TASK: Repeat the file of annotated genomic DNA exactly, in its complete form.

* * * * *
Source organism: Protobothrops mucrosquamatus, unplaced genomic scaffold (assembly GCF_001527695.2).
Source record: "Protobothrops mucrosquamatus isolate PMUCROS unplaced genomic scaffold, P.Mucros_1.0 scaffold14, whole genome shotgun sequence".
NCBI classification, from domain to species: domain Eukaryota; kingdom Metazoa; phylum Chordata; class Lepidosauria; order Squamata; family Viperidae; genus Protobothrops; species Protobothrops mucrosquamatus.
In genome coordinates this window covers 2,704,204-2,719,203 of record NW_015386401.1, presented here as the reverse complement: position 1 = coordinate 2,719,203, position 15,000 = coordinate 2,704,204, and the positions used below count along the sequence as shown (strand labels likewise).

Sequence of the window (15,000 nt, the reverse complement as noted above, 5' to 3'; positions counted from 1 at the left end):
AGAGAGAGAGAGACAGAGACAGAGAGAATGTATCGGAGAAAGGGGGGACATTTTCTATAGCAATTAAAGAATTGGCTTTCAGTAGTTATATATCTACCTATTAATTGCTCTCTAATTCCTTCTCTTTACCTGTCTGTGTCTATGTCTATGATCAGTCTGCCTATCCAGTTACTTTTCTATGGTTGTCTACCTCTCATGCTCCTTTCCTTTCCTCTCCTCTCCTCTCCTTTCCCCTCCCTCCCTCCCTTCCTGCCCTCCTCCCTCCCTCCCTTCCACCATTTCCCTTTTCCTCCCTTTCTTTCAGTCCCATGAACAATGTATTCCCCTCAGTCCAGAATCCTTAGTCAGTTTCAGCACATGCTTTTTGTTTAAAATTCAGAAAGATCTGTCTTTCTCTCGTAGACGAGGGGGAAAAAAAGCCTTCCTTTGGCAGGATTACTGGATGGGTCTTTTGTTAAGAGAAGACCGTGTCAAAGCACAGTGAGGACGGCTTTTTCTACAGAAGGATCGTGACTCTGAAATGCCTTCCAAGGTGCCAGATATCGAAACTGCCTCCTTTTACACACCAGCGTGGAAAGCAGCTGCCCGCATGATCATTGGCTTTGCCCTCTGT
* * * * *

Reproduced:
Source organism: Protobothrops mucrosquamatus, unplaced genomic scaffold (assembly GCF_001527695.2).
Source record: "Protobothrops mucrosquamatus isolate PMUCROS unplaced genomic scaffold, P.Mucros_1.0 scaffold14, whole genome shotgun sequence".
NCBI classification, from domain to species: domain Eukaryota; kingdom Metazoa; phylum Chordata; class Lepidosauria; order Squamata; family Viperidae; genus Protobothrops; species Protobothrops mucrosquamatus.
In genome coordinates this window covers 2,704,204-2,719,203 of record NW_015386401.1, presented here as the reverse complement: position 1 = coordinate 2,719,203, position 15,000 = coordinate 2,704,204, and the positions used below count along the sequence as shown (strand labels likewise).

Sequence of the window (15,000 nt, the reverse complement as noted above, 5' to 3'; positions counted from 1 at the left end):
AGAGAGAGAGAGACAGAGACAGAGAGAATGTATCGGAGAAAGGGGGGACATTTTCTATAGCAATTAAAGAATTGGCTTTCAGTAGTTATATATCTACCTATTAATTGCTCTCTAATTCCTTCTCTTTACCTGTCTGTGTCTATGTCTATGATCAGTCTGCCTATCCAGTTACTTTTCTATGGTTGTCTACCTCTCATGCTCCTTTCCTTTCCTCTCCTCTCCTCTCCTTTCCCCTCCCTCCCTCCCTTCCTGCCCTCCTCCCTCCCTCCCTTCCACCATTTCCCTTTTCCTCCCTTTCTTTCAGTCCCATGAACAATGTATTCCCCTCAGTCCAGAATCCTTAGTCAGTTTCAGCACATGCTTTTTGTTTAAAATTCAGAAAGATCTGTCTTTCTCTCGTAGACGAGGGGGAAAAAAAGCCTTCCTTTGGCAGGATTACTGGATGGGTCTTTTGTTAAGAGAAGACCGTGTCAAAGCACAGTGAGGACGGCTTTTTCTACAGAAGGATCGTGACTCTGAAATGCCTTCCAAGGTGCCAGATATCGAAACTGCCTCCTTTTACACACCAGCGTGGAAAGCAGCTGCCCGCATGATCATTGGCTTTGCCCTCTGT